City at center of debate over flavored cigars

July 17, 2008|By Lynn Anderson

City health officials have received a large number of comments - pro and con - about a proposed ban on the sale of single cheap cigars, which tend to be smoked by young people who like them because they come in flavors such as grape, cherry and vanilla.

The city's proposal has garnered national attention because if the ban is enacted, Baltimore would be the first municipality to take such a stand against the cigars, which are sold under the names Black & Mild, White Owl and The Game. On the street, the cigars are sometimes called "blunts" or "loosies."

Among the groups who responded to the city's request for comments were the Johns Hopkins University's Bloomberg School of Public Health, the Cigar Association of America Inc., the American Lung Association of Maryland and 7-Eleven Inc. The city Health Department posted the responses on its Web site yesterday.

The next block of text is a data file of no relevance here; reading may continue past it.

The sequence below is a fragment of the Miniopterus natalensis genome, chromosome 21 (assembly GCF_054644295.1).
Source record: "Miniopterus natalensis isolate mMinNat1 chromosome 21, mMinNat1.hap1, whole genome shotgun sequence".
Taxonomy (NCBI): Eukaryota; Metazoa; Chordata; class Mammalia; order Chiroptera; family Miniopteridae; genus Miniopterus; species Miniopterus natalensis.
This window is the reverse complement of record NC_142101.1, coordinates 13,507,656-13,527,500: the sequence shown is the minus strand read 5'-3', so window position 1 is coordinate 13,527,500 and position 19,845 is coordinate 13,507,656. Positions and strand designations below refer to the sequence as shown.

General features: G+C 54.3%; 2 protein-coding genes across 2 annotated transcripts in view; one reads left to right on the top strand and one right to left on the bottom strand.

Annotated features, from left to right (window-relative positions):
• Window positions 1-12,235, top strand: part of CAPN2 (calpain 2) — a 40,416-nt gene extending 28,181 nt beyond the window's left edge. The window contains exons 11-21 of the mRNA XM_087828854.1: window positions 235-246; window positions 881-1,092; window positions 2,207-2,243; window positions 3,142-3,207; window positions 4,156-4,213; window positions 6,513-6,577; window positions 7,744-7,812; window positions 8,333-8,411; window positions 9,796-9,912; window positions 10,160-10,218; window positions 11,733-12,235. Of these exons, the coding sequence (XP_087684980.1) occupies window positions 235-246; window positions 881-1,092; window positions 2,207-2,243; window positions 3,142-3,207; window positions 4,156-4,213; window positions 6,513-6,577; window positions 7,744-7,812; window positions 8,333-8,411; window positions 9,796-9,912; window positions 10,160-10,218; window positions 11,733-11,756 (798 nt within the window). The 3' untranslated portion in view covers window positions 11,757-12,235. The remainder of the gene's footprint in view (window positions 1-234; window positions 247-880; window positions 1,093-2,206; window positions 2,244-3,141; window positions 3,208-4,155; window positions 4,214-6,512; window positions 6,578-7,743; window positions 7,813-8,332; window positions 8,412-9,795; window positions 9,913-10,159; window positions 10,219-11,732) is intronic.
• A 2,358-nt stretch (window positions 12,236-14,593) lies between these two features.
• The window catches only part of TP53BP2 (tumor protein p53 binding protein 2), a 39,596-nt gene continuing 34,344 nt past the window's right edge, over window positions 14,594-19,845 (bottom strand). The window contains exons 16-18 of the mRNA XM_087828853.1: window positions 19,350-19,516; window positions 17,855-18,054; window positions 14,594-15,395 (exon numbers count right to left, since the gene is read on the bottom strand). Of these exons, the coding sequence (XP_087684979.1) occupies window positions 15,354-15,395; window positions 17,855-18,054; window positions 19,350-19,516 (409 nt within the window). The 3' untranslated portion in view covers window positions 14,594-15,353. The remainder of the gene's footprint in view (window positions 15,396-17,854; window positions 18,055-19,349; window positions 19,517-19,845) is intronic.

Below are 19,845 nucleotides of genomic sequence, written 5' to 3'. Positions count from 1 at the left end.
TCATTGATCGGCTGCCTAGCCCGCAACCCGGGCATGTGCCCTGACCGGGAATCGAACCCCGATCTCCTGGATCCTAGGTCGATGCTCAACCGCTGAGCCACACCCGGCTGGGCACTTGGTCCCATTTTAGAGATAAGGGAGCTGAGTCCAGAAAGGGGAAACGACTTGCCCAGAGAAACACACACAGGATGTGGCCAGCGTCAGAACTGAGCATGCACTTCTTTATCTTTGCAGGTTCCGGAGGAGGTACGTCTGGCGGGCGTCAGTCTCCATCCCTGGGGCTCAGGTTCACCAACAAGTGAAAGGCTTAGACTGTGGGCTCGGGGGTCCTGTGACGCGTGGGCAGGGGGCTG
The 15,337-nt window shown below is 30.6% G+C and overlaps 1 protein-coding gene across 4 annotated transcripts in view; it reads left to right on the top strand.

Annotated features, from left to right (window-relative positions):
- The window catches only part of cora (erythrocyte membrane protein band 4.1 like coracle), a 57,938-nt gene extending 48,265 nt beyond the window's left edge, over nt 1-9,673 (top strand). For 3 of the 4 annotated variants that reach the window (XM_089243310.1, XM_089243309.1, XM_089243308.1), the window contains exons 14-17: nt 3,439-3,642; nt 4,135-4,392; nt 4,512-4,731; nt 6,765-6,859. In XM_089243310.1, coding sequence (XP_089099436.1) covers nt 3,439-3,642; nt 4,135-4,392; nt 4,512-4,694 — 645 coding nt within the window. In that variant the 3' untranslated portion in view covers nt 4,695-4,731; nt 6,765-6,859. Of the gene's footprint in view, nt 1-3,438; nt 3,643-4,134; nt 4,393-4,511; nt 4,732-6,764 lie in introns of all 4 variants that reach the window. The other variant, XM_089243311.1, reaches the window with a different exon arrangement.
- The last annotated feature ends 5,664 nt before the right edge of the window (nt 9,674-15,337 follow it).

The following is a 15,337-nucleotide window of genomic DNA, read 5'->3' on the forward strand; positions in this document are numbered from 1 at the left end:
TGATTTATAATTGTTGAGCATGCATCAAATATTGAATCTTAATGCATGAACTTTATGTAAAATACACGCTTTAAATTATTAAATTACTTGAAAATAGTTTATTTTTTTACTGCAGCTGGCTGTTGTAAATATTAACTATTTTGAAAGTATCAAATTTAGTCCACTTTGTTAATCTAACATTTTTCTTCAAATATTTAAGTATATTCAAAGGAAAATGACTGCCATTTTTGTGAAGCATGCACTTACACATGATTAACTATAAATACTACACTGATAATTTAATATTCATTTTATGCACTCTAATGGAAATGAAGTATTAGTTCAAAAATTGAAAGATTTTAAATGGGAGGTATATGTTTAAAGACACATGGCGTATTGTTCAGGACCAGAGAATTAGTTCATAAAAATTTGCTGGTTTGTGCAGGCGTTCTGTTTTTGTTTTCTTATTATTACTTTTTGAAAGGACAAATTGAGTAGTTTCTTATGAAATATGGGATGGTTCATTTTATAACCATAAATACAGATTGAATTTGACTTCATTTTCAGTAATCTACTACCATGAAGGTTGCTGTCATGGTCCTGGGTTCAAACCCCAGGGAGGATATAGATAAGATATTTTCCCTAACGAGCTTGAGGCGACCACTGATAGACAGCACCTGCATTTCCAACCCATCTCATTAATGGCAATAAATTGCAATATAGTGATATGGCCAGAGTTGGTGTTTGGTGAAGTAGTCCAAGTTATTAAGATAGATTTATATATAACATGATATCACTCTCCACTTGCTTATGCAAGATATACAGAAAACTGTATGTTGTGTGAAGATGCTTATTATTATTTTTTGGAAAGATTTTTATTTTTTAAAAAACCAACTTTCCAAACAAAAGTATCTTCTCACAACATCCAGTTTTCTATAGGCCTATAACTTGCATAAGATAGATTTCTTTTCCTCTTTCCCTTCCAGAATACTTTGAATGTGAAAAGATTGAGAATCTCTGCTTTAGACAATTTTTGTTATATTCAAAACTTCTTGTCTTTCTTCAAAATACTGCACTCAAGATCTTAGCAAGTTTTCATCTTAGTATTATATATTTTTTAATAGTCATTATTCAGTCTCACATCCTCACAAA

"There's a lot of interest around the country in what's happening," said city Health Commissioner Dr. Joshua M. Sharfstein, who joined Mayor Sheila Dixon in introducing the proposed ban May 28 at City Hall. Of the comments from health and industry groups, Sharfstein said he would "take them seriously."

The cigar association stated in its response that members believe Sharfstein does not have the legal authority to enact such a law. 7-Eleven also opposes the ban, according to a representative, because the chain's stores sell single cigars, mostly to adults, who find that it is economical to buy the cigars one at a time.

The American Lung Association of Maryland and the Bloomberg School of Public Health both support the ban.

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